Old Towne West Restoration Society

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The Old Towne West Restoration Society was formed in 1978 by a group of residents of the 25-block neighborhood with hopes of preserving and restoring the historic area. The neighborhood included Italianate, Gothic Revival, Queen Anne, and Stick style architecture. [1] The Old Towne West neighborhood encompassed the area immediately west of downtown Newark, bounded by OH-16 to the north, West Main Street to the south, Fifth Street to the east, and 11th Street to the west. [2]

Upon formation of the group, Byron Smith was elected president. Officers were Winifield Cartwright, vice president; Cathy Smith, secretary; and Carlos Brezina, treasurer. Other members of the board were Judge Robert Moore, Michael Radabaugh, George Brezina, John A. Burger, Philip Coehlo, Dr. O.P. Cook, Dorothy Cramer, John L. Eshelman Jr., Loren French, Jeff and Dalene Maddocks, and John E. Price.[3] The group worked to maintain the neighborhood by planting trees and gardens, helping elderly or disabled neighbors with painting, and other improvement projects. [4]

In 1988, portions of the neighborhood were designated as an historic-district, and the Old Towne West Architectural Review Commission was formed. The purpose of the Commission was to preserve historic aspects of the neighborhood and required residents to obtain approval before making changes to features such as siding, windows, and doors.[5] The Society, along with the Commission, continued actively working in the community throughout the 1990s.

By 2000, some residents of Old Towne West were upset with the Architectural Review Commission, claiming its members unfairly abused their authority. One opponent stated citizens were being “harassed for minor changes, while the commission members are allowed to have property that’s falling apart.” The property in reference was owned by Commission president Lee Crayton, who admitted that he was unable to maintain his rental property on Locust. The city was divided on the issue, with the argument extending to City Council members.[6]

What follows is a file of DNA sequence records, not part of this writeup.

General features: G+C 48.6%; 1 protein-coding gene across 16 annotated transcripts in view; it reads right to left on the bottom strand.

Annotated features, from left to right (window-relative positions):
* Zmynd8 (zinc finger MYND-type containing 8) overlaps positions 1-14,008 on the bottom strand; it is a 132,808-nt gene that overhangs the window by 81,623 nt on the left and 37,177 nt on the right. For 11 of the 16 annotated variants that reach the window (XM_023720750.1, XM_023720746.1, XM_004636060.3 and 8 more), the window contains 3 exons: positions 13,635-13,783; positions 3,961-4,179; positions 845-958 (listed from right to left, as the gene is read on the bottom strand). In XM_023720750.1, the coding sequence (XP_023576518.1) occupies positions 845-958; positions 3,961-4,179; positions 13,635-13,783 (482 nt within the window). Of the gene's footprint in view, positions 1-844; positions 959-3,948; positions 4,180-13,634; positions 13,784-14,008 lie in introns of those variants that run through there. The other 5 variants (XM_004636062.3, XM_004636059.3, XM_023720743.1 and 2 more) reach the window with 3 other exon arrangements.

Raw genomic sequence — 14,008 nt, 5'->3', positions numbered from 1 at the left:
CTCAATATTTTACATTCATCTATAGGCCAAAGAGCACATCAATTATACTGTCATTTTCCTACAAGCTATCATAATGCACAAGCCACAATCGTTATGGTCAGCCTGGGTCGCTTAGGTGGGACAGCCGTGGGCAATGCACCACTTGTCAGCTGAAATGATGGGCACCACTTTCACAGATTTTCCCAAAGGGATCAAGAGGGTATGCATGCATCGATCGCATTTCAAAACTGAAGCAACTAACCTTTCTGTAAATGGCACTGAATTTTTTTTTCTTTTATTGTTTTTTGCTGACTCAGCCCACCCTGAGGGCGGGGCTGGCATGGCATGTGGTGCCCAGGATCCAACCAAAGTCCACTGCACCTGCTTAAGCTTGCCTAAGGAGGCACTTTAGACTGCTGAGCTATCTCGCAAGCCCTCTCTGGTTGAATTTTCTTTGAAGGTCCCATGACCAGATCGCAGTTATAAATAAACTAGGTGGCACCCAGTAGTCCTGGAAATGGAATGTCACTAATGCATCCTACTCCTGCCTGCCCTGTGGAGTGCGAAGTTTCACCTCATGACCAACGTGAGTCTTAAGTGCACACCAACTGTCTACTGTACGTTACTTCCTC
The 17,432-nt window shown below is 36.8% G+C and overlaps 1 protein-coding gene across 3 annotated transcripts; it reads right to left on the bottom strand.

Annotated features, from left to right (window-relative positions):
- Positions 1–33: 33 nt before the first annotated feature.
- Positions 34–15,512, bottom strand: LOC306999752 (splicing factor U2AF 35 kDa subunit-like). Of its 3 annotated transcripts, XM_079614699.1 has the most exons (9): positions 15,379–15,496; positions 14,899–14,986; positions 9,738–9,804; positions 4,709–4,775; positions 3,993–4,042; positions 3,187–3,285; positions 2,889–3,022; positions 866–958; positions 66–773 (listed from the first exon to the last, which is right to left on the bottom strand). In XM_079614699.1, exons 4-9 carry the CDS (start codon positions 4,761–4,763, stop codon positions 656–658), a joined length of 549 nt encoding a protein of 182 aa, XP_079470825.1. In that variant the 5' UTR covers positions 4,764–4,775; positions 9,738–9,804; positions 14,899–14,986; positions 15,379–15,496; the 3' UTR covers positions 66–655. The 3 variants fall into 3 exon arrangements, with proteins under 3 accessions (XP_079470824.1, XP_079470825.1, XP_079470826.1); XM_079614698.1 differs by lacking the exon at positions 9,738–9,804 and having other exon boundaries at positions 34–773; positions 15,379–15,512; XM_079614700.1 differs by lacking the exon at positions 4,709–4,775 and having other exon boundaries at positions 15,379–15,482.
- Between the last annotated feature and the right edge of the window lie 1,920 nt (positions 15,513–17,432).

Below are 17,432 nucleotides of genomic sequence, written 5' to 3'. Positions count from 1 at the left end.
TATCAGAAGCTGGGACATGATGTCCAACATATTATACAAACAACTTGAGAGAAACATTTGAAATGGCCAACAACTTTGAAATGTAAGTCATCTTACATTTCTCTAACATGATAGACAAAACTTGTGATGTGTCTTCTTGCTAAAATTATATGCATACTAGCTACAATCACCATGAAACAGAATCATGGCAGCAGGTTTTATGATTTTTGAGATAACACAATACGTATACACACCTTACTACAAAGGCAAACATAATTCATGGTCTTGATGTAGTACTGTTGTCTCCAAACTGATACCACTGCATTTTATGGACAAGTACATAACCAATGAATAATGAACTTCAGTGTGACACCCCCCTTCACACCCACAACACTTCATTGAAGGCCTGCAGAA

Newark Mayor Frank Stare announced the creation of a 12-member task force to study the concerns of the neighborhood’s residents in August of 2000, with Cheri Hottinger as chairwoman. The task force included opponents and supporters of the Commission, as well as neutral observers.[7] In September 13, 2004, a rezoning application was read by the city’s planning commission that proposed to do away with the historic-district status of the neighborhood and rezone the properties as R-1, or single-family residential, instead of the existing HD-1 historic-district status. This would allow homeowners to make changes to their homes without approval. A public hearing was scheduled for September 28 at City Hall.[8] On December 6, 2004, Newark City Council voted to remove the historic-district status of the neighborhood. The Architectural Review Commission was eliminated. [9]



  1. “Old Towne West Tour of Homes,” September 10, 1993.
  2. Kent Mallett, “Old Towne West Residents Defend District, Aim to Protect Architecture Story,” The Advocate, June 15, 2004
  3. Jim Underwood, “Citizens Group Formed for Building Preservation,” The Advocate, February 17, 1978
  4. Sue Sheets, “Old Towne West Society Helps Revive History,” The Advocate, March 20, 1993.
  5. Kevin Jones, “Letter,” The Advocate, July 15, 2000.
  6. Kent Mallett, “Casting the First Stone,” The Advocate, June 20, 2000.
  7. “Mayor Names Old Towne West Task Force,” The Advocate, August 8, 2000.
  8. Scott Hummel, “Public Hearing Slated on Old Towne West,” The Advocate, September 19, 2004
  9. Kent Mallett, “Council Annuls Historic District,” The Advocate, December 7, 2004